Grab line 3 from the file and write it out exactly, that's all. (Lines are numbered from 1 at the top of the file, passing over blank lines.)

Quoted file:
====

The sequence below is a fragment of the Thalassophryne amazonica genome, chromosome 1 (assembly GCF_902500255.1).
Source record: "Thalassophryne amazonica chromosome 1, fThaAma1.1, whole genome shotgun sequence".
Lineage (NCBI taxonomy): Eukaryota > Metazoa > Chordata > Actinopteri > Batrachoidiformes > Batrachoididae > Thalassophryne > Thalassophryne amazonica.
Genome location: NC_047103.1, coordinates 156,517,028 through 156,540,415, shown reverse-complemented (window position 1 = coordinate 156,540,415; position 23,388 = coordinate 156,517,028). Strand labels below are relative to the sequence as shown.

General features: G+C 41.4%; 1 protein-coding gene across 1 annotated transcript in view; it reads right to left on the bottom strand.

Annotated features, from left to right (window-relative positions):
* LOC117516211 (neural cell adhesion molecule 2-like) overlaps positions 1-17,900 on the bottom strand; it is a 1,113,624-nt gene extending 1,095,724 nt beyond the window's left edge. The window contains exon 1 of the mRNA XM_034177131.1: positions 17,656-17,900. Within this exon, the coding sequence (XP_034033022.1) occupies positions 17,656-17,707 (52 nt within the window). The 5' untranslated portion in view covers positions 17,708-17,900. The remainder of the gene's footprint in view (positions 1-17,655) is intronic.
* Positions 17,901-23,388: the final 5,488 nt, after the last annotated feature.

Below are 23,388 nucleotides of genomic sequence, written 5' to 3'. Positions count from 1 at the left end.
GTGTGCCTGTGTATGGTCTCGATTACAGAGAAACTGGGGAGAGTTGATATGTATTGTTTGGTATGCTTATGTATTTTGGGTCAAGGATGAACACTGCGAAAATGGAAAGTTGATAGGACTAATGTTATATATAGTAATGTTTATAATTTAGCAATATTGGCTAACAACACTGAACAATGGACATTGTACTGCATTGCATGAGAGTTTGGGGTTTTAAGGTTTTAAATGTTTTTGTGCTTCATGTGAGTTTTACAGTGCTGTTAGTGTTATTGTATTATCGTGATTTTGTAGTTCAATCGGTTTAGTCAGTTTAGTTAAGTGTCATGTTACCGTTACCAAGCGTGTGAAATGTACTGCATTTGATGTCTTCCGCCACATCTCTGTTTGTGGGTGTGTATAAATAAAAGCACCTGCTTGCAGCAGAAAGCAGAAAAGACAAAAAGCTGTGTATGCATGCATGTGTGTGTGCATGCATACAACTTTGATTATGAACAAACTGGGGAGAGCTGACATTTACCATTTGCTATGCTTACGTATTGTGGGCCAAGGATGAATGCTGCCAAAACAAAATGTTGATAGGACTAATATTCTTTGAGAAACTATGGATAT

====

Lineage (NCBI taxonomy): Eukaryota > Metazoa > Chordata > Actinopteri > Batrachoidiformes > Batrachoididae > Thalassophryne > Thalassophryne amazonica.